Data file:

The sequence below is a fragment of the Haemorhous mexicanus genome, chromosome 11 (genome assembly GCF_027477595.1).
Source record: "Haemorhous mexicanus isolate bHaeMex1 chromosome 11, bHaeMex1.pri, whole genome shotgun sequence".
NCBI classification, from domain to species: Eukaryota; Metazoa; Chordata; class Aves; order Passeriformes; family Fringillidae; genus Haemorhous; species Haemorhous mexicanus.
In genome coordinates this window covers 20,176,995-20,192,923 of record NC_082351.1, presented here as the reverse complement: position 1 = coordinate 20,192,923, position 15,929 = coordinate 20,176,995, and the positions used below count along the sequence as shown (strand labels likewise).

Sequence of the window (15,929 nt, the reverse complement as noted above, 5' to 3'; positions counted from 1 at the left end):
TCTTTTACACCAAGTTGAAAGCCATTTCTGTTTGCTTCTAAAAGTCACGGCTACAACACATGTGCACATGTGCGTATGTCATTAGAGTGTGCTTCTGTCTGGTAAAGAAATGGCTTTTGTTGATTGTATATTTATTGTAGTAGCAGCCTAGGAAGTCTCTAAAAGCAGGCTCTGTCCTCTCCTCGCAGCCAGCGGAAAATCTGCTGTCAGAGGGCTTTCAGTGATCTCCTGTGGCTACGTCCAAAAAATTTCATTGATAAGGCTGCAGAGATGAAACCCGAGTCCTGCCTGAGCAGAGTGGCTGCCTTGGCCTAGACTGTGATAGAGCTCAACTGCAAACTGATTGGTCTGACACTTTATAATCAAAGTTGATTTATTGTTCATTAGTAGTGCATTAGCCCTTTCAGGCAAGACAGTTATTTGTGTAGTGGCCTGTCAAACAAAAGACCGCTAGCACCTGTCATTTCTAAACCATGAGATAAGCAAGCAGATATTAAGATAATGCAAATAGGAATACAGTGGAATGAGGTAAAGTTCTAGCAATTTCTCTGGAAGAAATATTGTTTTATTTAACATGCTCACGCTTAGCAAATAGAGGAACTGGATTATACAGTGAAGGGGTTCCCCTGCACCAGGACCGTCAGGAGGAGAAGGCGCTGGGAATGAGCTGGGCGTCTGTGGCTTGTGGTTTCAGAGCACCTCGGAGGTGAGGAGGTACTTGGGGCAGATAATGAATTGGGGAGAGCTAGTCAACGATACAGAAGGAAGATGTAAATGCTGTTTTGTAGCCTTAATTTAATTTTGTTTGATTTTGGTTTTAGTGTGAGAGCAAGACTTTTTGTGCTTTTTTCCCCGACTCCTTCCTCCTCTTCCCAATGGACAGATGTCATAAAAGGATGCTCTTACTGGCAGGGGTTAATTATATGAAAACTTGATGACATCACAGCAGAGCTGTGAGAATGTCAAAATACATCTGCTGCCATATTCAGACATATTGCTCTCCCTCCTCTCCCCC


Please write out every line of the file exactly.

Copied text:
The sequence below is a fragment of the Haemorhous mexicanus genome, chromosome 11 (genome assembly GCF_027477595.1).
Source record: "Haemorhous mexicanus isolate bHaeMex1 chromosome 11, bHaeMex1.pri, whole genome shotgun sequence".
NCBI classification, from domain to species: Eukaryota; Metazoa; Chordata; class Aves; order Passeriformes; family Fringillidae; genus Haemorhous; species Haemorhous mexicanus.
In genome coordinates this window covers 20,176,995-20,192,923 of record NC_082351.1, presented here as the reverse complement: position 1 = coordinate 20,192,923, position 15,929 = coordinate 20,176,995, and the positions used below count along the sequence as shown (strand labels likewise).

Sequence of the window (15,929 nt, the reverse complement as noted above, 5' to 3'; positions counted from 1 at the left end):
TCTTTTACACCAAGTTGAAAGCCATTTCTGTTTGCTTCTAAAAGTCACGGCTACAACACATGTGCACATGTGCGTATGTCATTAGAGTGTGCTTCTGTCTGGTAAAGAAATGGCTTTTGTTGATTGTATATTTATTGTAGTAGCAGCCTAGGAAGTCTCTAAAAGCAGGCTCTGTCCTCTCCTCGCAGCCAGCGGAAAATCTGCTGTCAGAGGGCTTTCAGTGATCTCCTGTGGCTACGTCCAAAAAATTTCATTGATAAGGCTGCAGAGATGAAACCCGAGTCCTGCCTGAGCAGAGTGGCTGCCTTGGCCTAGACTGTGATAGAGCTCAACTGCAAACTGATTGGTCTGACACTTTATAATCAAAGTTGATTTATTGTTCATTAGTAGTGCATTAGCCCTTTCAGGCAAGACAGTTATTTGTGTAGTGGCCTGTCAAACAAAAGACCGCTAGCACCTGTCATTTCTAAACCATGAGATAAGCAAGCAGATATTAAGATAATGCAAATAGGAATACAGTGGAATGAGGTAAAGTTCTAGCAATTTCTCTGGAAGAAATATTGTTTTATTTAACATGCTCACGCTTAGCAAATAGAGGAACTGGATTATACAGTGAAGGGGTTCCCCTGCACCAGGACCGTCAGGAGGAGAAGGCGCTGGGAATGAGCTGGGCGTCTGTGGCTTGTGGTTTCAGAGCACCTCGGAGGTGAGGAGGTACTTGGGGCAGATAATGAATTGGGGAGAGCTAGTCAACGATACAGAAGGAAGATGTAAATGCTGTTTTGTAGCCTTAATTTAATTTTGTTTGATTTTGGTTTTAGTGTGAGAGCAAGACTTTTTGTGCTTTTTTCCCCGACTCCTTCCTCCTCTTCCCAATGGACAGATGTCATAAAAGGATGCTCTTACTGGCAGGGGTTAATTATATGAAAACTTGATGACATCACAGCAGAGCTGTGAGAATGTCAAAATACATCTGCTGCCATATTCAGACATATTGCTCTCCCTCCTCTCCCCC